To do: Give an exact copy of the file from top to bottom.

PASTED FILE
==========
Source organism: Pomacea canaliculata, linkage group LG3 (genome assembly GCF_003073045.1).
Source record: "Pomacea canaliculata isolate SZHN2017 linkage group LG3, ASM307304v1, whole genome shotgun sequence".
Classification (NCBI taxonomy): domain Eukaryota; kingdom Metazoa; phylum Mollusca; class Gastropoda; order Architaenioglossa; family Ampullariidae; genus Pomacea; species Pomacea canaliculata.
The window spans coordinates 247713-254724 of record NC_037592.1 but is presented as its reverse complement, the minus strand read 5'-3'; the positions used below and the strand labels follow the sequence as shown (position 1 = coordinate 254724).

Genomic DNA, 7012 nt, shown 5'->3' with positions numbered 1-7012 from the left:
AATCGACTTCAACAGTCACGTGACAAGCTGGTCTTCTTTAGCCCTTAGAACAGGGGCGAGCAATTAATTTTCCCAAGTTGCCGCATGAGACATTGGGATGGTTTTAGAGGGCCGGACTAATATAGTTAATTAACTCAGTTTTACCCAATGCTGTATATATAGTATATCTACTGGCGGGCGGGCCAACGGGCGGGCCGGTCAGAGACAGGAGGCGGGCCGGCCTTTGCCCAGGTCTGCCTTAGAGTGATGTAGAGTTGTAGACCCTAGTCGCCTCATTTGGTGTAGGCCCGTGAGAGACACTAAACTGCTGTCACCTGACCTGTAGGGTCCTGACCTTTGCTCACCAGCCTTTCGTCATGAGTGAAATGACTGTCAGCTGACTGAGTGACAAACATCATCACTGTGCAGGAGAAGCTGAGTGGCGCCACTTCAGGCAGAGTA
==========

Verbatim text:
Source organism: Pomacea canaliculata, linkage group LG3 (genome assembly GCF_003073045.1).
Source record: "Pomacea canaliculata isolate SZHN2017 linkage group LG3, ASM307304v1, whole genome shotgun sequence".
Classification (NCBI taxonomy): domain Eukaryota; kingdom Metazoa; phylum Mollusca; class Gastropoda; order Architaenioglossa; family Ampullariidae; genus Pomacea; species Pomacea canaliculata.
The window spans coordinates 247713-254724 of record NC_037592.1 but is presented as its reverse complement, the minus strand read 5'-3'; the positions used below and the strand labels follow the sequence as shown (position 1 = coordinate 254724).

Genomic DNA, 7012 nt, shown 5'->3' with positions numbered 1-7012 from the left:
AATCGACTTCAACAGTCACGTGACAAGCTGGTCTTCTTTAGCCCTTAGAACAGGGGCGAGCAATTAATTTTCCCAAGTTGCCGCATGAGACATTGGGATGGTTTTAGAGGGCCGGACTAATATAGTTAATTAACTCAGTTTTACCCAATGCTGTATATATAGTATATCTACTGGCGGGCGGGCCAACGGGCGGGCCGGTCAGAGACAGGAGGCGGGCCGGCCTTTGCCCAGGTCTGCCTTAGAGTGATGTAGAGTTGTAGACCCTAGTCGCCTCATTTGGTGTAGGCCCGTGAGAGACACTAAACTGCTGTCACCTGACCTGTAGGGTCCTGACCTTTGCTCACCAGCCTTTCGTCATGAGTGAAATGACTGTCAGCTGACTGAGTGACAAACATCATCACTGTGCAGGAGAAGCTGAGTGGCGCCACTTCAGGCAGAGTA